• A narrative description of efforts taken to improve energy efficiency over the last 12 months
  • An intensity ratio which is used to compare emissions data with a business metric, to allow for comparison with similar businesses and previous years
  • Equivalent figures from previous years as a base for comparison on changes and improvements

Scope 3 emissions reporting, which relates to upstream and downstream supply chain and is anything outside of an organization’s operational or financial control, is not currently a mandatory element. However, it is voluntary and should be considered to get the most accurate picture of an organization’s impact.

Some aspects of the SECR framework are flexible to provide simplicity and encourage compliance. For example, while no methodology for SECR is explicitly required, all methodologies must be disclosed, and they should be robust and accepted processes for measuring energy use and greenhouse gas emissions.

Another example is the intensity ratio requirement. An organization may look at tonnes of CO2e per sales revenue, while another may measure tonnes of CO2e per square meters of floor space. The intensity ratios are not prescribed but are open, so that the most relevant indicator is disclosed for context.

From 2020-2021, the prior year’s figures are also required to be disclosed for comparative purposes.

SECR disclosures should be accessible to stakeholders and easily understood. This information needs to be included in a company’s ‘Directors’ Report,’ ‘Strategic Report’ or equivalent, each financial year.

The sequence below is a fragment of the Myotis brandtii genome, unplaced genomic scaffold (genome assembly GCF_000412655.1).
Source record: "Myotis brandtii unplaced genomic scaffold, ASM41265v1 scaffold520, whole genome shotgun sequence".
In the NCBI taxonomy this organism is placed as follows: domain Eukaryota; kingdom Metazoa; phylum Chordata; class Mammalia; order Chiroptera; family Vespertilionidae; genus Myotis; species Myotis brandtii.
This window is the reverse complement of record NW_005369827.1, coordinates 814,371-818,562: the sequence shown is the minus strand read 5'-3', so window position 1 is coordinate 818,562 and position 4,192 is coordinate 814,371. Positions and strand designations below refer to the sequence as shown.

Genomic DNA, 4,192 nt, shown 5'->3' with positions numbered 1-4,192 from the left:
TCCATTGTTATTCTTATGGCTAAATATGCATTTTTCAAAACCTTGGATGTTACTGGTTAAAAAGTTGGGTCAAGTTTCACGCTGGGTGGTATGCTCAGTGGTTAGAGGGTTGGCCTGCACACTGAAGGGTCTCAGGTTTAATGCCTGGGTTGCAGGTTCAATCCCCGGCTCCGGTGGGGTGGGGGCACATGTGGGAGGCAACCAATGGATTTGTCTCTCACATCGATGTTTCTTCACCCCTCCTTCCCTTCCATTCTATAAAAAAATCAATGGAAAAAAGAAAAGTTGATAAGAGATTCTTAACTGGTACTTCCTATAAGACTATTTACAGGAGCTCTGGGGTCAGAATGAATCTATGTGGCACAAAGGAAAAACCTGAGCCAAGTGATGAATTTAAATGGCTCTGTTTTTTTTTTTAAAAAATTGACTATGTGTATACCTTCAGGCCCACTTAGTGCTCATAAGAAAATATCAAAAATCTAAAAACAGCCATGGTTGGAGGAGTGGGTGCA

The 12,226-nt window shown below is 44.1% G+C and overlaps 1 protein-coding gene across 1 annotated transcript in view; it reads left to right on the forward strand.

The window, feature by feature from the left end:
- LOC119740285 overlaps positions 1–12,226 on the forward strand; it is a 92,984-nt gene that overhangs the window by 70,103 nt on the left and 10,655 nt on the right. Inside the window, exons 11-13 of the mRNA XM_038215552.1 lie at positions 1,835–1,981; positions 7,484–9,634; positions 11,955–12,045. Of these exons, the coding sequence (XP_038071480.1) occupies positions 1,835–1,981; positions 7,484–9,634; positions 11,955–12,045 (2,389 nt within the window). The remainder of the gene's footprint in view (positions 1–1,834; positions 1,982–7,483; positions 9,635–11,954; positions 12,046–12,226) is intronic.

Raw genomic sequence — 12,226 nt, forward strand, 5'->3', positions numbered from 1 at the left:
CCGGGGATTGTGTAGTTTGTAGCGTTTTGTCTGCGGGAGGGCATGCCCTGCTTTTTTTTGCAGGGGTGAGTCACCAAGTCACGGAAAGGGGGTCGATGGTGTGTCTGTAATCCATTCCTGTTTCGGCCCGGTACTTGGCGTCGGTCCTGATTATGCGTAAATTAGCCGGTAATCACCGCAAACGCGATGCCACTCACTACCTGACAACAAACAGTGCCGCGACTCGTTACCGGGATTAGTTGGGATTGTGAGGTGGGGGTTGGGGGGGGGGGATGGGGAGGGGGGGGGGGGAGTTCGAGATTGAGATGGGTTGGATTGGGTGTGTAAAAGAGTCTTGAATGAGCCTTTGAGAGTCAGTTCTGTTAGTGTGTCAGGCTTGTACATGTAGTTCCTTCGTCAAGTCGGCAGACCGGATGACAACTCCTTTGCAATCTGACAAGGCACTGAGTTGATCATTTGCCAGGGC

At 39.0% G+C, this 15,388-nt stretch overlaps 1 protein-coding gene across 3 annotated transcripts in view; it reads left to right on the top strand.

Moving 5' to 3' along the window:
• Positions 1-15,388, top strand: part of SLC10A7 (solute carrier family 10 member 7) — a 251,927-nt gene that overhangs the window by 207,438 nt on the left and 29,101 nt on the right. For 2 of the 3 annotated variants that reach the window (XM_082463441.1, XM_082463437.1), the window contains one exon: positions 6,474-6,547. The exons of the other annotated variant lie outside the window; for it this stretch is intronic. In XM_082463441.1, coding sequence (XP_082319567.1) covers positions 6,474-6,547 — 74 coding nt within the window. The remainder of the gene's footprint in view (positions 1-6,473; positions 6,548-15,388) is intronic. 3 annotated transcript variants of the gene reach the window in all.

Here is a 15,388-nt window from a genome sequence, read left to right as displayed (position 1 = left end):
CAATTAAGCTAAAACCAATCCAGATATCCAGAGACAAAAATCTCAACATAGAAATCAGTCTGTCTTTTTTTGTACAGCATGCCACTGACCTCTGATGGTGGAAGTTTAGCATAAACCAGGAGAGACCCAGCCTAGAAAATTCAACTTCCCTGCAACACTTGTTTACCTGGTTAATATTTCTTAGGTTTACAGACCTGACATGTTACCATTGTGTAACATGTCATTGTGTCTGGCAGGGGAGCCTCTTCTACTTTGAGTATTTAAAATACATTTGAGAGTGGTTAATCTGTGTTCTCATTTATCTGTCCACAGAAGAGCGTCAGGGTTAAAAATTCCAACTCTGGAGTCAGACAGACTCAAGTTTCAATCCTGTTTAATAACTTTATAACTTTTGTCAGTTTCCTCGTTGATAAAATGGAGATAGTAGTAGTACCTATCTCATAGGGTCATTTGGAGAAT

How to report to SECR with ESG software

Collating ESG data from different sources and ensuring its accuracy is a laborious process for many organizations, particularly for those who are new to SECR and are mandated to report on their footprint.

Sustainability software greatly simplifies this process by consolidating emissions and energy information in one platform, along with calculating GHG emissions. Envizi’s ESG reporting software, for example, does this heavy lifting for organizations and tracks targets year-on-year in an auditable platform to support accuracy, compliance and easy data management.

Envizi also supports the SECR framework through a visual PowerReport dashboard. This report allows users to take the required quantitative usage data out of Envizi, and have it matched to requirements laid out in SECR data.

What is the future of the SECR framework?

The Streamlined Energy and Carbon Reporting framework is still relatively new, however it has forced many organizations to look at their environmental impact for the first time and report on it in a transparent way.

In recent years the UK government has taken further steps to encourage emissions reporting and reductions. For example, in mid-2021 a transportation decarbonization plan was announced to achieve net zero emissions across the sector. In November 2021, new legislation was introduced to make electronic vehicle (EV) charging points mandatory in new homes and buildings. These steps suggest that Scope 3 emissions reporting, which relates to emissions outside a business’ operational or financial control, will become integral to SECR instead of a voluntary inclusion.

While the current focus of SECR is on reporting results and setting benchmarks through intensity ratios and year-on-year comparisons, a move will likely be made to include targets. The government has set targets for decarbonization and sustainability. To help organizations achieve them, greater emphasis is likely to fall on private industry, who will be encouraged to improve their environmental impact, instead of simply reporting on their emissions footprint.